Ross Whipple manages more than 120,000 acres of Arkansas timberland as chairman of the Ross Foundation and president of Horizon Timber Services Inc. He is CEO of Horizon Capital Management LLC, a director at Bank of the Ozarks and a member of the Henderson State University board of trustees.
Whipple grew up in Malvern and lives in Arkadelphia. He received his bachelor’s degree in business administration from Henderson State University at Arkadelphia in 1973, and an MBA from the University of Arkansas at Fayetteville in 1976.
The Ross Foundation helps fund the Arkadelphia Promise, providing college scholarships and other resources for all graduating seniors at Arkadelphia High School.
Your family has roots in timber. Could you give an overview of that legacy?
Most people believe that I am a multigenerational landowner. However, I am actually a first-generation landowner in my family.
Jane Ross, my third cousin, was a third-generation timberland owner as her grandfather had acquired tracts of land over time. She approached me when I was a senior in high school, suggesting that I attend Henderson State University and work with her to see if the timber business had any appeal to me. Her mother passed away in 1967, and the Ross Foundation was formed primarily with land and timber from her estate. Having no children of her own, Jane was looking for someone to help take care of the foundation lands and personal assets.
While the work at times was challenging, it offered many opportunities. We worked together until her death in 1999. The Ross Foundation today owns approximately 62,000 acres, while my family’s ownership has grown to approximately 68,000 acres.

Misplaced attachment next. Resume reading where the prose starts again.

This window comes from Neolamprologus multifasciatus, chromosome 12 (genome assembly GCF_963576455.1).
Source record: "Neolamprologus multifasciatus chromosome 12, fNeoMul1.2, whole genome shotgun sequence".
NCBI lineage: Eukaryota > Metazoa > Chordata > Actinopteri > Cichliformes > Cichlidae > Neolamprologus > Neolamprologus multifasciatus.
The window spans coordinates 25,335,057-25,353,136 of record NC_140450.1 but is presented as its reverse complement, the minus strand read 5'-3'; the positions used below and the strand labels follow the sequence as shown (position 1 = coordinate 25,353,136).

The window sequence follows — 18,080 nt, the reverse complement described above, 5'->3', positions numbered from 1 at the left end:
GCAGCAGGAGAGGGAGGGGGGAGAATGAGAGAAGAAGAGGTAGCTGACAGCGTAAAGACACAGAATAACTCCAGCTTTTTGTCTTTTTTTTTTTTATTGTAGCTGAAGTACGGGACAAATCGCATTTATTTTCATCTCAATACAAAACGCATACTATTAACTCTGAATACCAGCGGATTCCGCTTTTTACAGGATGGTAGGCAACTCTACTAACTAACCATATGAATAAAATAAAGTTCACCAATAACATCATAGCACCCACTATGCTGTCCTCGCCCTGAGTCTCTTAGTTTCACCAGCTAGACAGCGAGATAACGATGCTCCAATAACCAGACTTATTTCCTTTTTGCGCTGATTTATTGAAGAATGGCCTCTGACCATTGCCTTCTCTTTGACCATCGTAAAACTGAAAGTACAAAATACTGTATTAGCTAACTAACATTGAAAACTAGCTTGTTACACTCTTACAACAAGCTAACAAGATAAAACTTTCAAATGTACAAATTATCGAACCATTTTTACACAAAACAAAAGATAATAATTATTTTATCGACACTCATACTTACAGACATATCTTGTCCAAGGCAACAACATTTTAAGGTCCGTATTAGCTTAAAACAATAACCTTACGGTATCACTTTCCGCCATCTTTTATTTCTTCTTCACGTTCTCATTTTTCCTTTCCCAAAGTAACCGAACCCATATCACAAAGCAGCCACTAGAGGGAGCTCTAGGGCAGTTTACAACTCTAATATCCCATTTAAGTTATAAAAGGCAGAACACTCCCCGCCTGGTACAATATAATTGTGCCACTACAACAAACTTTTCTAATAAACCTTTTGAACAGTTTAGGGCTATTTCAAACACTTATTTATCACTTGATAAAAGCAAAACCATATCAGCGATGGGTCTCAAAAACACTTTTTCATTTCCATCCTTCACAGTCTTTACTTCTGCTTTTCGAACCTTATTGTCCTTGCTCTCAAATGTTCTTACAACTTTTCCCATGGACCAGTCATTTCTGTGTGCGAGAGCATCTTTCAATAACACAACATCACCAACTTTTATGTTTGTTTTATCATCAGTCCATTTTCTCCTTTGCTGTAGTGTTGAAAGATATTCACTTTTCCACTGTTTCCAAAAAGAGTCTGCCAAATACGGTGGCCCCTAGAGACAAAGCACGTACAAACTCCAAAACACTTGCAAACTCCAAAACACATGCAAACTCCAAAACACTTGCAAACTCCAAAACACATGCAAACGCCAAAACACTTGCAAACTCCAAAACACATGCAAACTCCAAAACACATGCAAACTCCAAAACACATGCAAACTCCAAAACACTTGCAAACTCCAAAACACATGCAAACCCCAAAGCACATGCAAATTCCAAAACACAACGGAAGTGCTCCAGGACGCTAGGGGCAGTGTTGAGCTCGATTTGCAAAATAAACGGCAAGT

On a scale of 1 to 10, how much of an economic development coup is the Sun Paper project for Arkadelphia, Clark County and south Arkansas?
If the $1.4 billion project comes to fruition, and I believe it will, it is a 10. The plant will employ approximately 250 people and require 400 loads of wood per day to operate, which should add another 250 jobs, plus the ancillary jobs and growth that naturally occur with that type of stimulus.
Much of your career has been devoted to banking. What occupies your time these days?
I still stay pretty busy. I have been told we now operate a family office, with 14 employees, primarily managing the assets of our family. Land and timber is the single largest asset, but we have a number of other investments in both public and private companies. I am currently still involved in banking through my affiliation with Bank of the Ozarks.
You’ve devoted a lot of your time to education. Why is that important to you?
You can take away a person’s material and monetary assets, but you can’t take away someone’s education. An education teaches you to think and expand your mind, which I believe becomes the essence of development, expansion and efficiency within our society.
What’s the best advice you ever received regarding timber or agriculture?
Never be afraid to invest monies back into the management of your lands. You cannot harvest what you don’t grow or cannot get to. Therefore, good road networks are vital, as is keeping up with the latest technological advances for reforestation and strict management practices.
Mistakes are said to deliver some of the most meaningful lessons. What was your most important nonbanking mistake?
Not building a sawmill at age 35, but it could happen yet.
Who are your mentors, people who made a difference in your life?
The mentor who stands clearly above any other would be Jane Ross. When I returned to Arkadelphia in January 1976 to work in the timber business, I did not own an acre. Jane’s management style coupled with my financial education and entrepreneurial spirit greatly influenced my land ownership today.
Will a 20-30 percent tariff on Canadian softwood rally the American timber market?
It should stabilize and give the markets some forward momentum. We need not forget that we are in a global economy. If the Canadians don’t export to the United States, they may export to China, which would lessen our ability to export to China. We are a long way from equilibrium from a supply/demand equation. The supply of wood and fiber far exceeds demand, so the landowner should not expect sharp increases in stumpage prices until final demand accelerates.